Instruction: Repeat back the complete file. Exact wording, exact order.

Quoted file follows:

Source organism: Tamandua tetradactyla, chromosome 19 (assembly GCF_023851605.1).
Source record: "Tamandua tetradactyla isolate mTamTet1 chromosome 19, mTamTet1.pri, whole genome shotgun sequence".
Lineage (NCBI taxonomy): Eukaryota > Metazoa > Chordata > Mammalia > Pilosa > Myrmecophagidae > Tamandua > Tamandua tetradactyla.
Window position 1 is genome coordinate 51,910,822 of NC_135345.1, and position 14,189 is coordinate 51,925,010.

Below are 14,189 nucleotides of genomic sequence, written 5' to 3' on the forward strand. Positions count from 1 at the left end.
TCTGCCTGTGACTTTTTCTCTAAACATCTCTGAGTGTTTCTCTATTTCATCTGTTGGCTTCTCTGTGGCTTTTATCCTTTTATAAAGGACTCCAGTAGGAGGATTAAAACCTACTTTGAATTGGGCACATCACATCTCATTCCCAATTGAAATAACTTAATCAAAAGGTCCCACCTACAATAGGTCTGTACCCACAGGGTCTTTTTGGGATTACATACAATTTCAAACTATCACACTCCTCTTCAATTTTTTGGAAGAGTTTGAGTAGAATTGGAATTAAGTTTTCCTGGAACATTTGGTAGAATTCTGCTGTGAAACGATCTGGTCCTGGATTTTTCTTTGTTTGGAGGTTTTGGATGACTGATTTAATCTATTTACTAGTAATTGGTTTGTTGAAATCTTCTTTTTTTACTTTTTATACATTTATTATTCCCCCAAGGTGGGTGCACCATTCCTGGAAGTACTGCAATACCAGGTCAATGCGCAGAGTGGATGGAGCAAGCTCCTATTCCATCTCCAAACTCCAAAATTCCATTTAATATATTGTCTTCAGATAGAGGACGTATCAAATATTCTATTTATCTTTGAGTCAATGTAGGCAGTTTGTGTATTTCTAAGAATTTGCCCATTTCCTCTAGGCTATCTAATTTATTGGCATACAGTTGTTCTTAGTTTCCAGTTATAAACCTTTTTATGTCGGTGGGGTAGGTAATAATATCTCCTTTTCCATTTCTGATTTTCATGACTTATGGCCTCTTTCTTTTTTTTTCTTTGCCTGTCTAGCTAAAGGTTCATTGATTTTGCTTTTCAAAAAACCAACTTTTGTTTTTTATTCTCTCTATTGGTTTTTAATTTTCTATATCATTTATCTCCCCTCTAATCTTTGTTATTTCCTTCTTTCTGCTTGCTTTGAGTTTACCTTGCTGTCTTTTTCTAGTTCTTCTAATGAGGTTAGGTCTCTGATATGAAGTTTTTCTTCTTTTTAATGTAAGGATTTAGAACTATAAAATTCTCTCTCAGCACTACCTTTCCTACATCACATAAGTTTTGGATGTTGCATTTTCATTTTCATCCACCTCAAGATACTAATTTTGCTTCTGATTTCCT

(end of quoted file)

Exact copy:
Source organism: Tamandua tetradactyla, chromosome 19 (assembly GCF_023851605.1).
Source record: "Tamandua tetradactyla isolate mTamTet1 chromosome 19, mTamTet1.pri, whole genome shotgun sequence".
Lineage (NCBI taxonomy): Eukaryota > Metazoa > Chordata > Mammalia > Pilosa > Myrmecophagidae > Tamandua > Tamandua tetradactyla.
Window position 1 is genome coordinate 51,910,822 of NC_135345.1, and position 14,189 is coordinate 51,925,010.

Below are 14,189 nucleotides of genomic sequence, written 5' to 3' on the forward strand. Positions count from 1 at the left end.
TCTGCCTGTGACTTTTTCTCTAAACATCTCTGAGTGTTTCTCTATTTCATCTGTTGGCTTCTCTGTGGCTTTTATCCTTTTATAAAGGACTCCAGTAGGAGGATTAAAACCTACTTTGAATTGGGCACATCACATCTCATTCCCAATTGAAATAACTTAATCAAAAGGTCCCACCTACAATAGGTCTGTACCCACAGGGTCTTTTTGGGATTACATACAATTTCAAACTATCACACTCCTCTTCAATTTTTTGGAAGAGTTTGAGTAGAATTGGAATTAAGTTTTCCTGGAACATTTGGTAGAATTCTGCTGTGAAACGATCTGGTCCTGGATTTTTCTTTGTTTGGAGGTTTTGGATGACTGATTTAATCTATTTACTAGTAATTGGTTTGTTGAAATCTTCTTTTTTTACTTTTTATACATTTATTATTCCCCCAAGGTGGGTGCACCATTCCTGGAAGTACTGCAATACCAGGTCAATGCGCAGAGTGGATGGAGCAAGCTCCTATTCCATCTCCAAACTCCAAAATTCCATTTAATATATTGTCTTCAGATAGAGGACGTATCAAATATTCTATTTATCTTTGAGTCAATGTAGGCAGTTTGTGTATTTCTAAGAATTTGCCCATTTCCTCTAGGCTATCTAATTTATTGGCATACAGTTGTTCTTAGTTTCCAGTTATAAACCTTTTTATGTCGGTGGGGTAGGTAATAATATCTCCTTTTCCATTTCTGATTTTCATGACTTATGGCCTCTTTCTTTTTTTTTCTTTGCCTGTCTAGCTAAAGGTTCATTGATTTTGCTTTTCAAAAAACCAACTTTTGTTTTTTATTCTCTCTATTGGTTTTTAATTTTCTATATCATTTATCTCCCCTCTAATCTTTGTTATTTCCTTCTTTCTGCTTGCTTTGAGTTTACCTTGCTGTCTTTTTCTAGTTCTTCTAATGAGGTTAGGTCTCTGATATGAAGTTTTTCTTCTTTTTAATGTAAGGATTTAGAACTATAAAATTCTCTCTCAGCACTACCTTTCCTACATCACATAAGTTTTGGATGTTGCATTTTCATTTTCATCCACCTCAAGATACTAATTTTGCTTCTGATTTCCT